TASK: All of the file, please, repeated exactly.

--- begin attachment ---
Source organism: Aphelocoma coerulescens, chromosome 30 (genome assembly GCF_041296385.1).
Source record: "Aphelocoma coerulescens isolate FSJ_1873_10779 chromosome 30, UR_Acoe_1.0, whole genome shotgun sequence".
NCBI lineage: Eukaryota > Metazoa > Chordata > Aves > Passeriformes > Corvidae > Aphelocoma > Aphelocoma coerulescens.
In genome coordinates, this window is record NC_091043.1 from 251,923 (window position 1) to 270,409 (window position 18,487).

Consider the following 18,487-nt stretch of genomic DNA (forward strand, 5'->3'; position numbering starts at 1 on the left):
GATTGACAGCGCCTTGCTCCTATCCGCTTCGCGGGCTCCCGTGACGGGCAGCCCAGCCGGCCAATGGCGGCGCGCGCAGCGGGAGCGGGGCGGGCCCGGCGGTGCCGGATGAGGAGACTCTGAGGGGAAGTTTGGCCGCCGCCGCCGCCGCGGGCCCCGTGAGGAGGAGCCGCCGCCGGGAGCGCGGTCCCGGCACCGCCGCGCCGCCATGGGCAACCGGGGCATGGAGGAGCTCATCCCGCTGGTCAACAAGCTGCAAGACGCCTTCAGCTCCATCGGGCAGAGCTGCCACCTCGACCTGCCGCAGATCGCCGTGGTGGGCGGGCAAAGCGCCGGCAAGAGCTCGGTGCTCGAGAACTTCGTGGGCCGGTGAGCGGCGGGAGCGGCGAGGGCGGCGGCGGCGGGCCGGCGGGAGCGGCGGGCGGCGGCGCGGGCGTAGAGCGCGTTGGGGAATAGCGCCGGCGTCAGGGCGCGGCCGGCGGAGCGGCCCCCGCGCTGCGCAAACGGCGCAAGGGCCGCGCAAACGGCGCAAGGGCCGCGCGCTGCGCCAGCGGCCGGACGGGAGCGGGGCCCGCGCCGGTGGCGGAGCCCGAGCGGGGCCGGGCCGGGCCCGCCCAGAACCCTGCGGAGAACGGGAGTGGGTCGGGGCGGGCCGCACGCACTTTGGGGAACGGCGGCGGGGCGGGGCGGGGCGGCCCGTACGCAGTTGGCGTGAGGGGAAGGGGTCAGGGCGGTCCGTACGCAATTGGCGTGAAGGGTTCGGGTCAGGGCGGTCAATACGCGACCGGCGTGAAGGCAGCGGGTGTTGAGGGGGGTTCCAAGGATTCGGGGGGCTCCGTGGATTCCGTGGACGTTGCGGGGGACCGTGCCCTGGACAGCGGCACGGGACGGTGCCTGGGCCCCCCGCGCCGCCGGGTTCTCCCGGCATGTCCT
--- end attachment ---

Source organism: Aphelocoma coerulescens, chromosome 30 (genome assembly GCF_041296385.1).
Source record: "Aphelocoma coerulescens isolate FSJ_1873_10779 chromosome 30, UR_Acoe_1.0, whole genome shotgun sequence".
NCBI lineage: Eukaryota > Metazoa > Chordata > Aves > Passeriformes > Corvidae > Aphelocoma > Aphelocoma coerulescens.
In genome coordinates, this window is record NC_091043.1 from 251,923 (window position 1) to 270,409 (window position 18,487).

Consider the following 18,487-nt stretch of genomic DNA (forward strand, 5'->3'; position numbering starts at 1 on the left):
GATTGACAGCGCCTTGCTCCTATCCGCTTCGCGGGCTCCCGTGACGGGCAGCCCAGCCGGCCAATGGCGGCGCGCGCAGCGGGAGCGGGGCGGGCCCGGCGGTGCCGGATGAGGAGACTCTGAGGGGAAGTTTGGCCGCCGCCGCCGCCGCGGGCCCCGTGAGGAGGAGCCGCCGCCGGGAGCGCGGTCCCGGCACCGCCGCGCCGCCATGGGCAACCGGGGCATGGAGGAGCTCATCCCGCTGGTCAACAAGCTGCAAGACGCCTTCAGCTCCATCGGGCAGAGCTGCCACCTCGACCTGCCGCAGATCGCCGTGGTGGGCGGGCAAAGCGCCGGCAAGAGCTCGGTGCTCGAGAACTTCGTGGGCCGGTGAGCGGCGGGAGCGGCGAGGGCGGCGGCGGCGGGCCGGCGGGAGCGGCGGGCGGCGGCGCGGGCGTAGAGCGCGTTGGGGAATAGCGCCGGCGTCAGGGCGCGGCCGGCGGAGCGGCCCCCGCGCTGCGCAAACGGCGCAAGGGCCGCGCAAACGGCGCAAGGGCCGCGCGCTGCGCCAGCGGCCGGACGGGAGCGGGGCCCGCGCCGGTGGCGGAGCCCGAGCGGGGCCGGGCCGGGCCCGCCCAGAACCCTGCGGAGAACGGGAGTGGGTCGGGGCGGGCCGCACGCACTTTGGGGAACGGCGGCGGGGCGGGGCGGGGCGGCCCGTACGCAGTTGGCGTGAGGGGAAGGGGTCAGGGCGGTCCGTACGCAATTGGCGTGAAGGGTTCGGGTCAGGGCGGTCAATACGCGACCGGCGTGAAGGCAGCGGGTGTTGAGGGGGGTTCCAAGGATTCGGGGGGCTCCGTGGATTCCGTGGACGTTGCGGGGGACCGTGCCCTGGACAGCGGCACGGGACGGTGCCTGGGCCCCCCGCGCCGCCGGGTTCTCCCGGCATGTCCT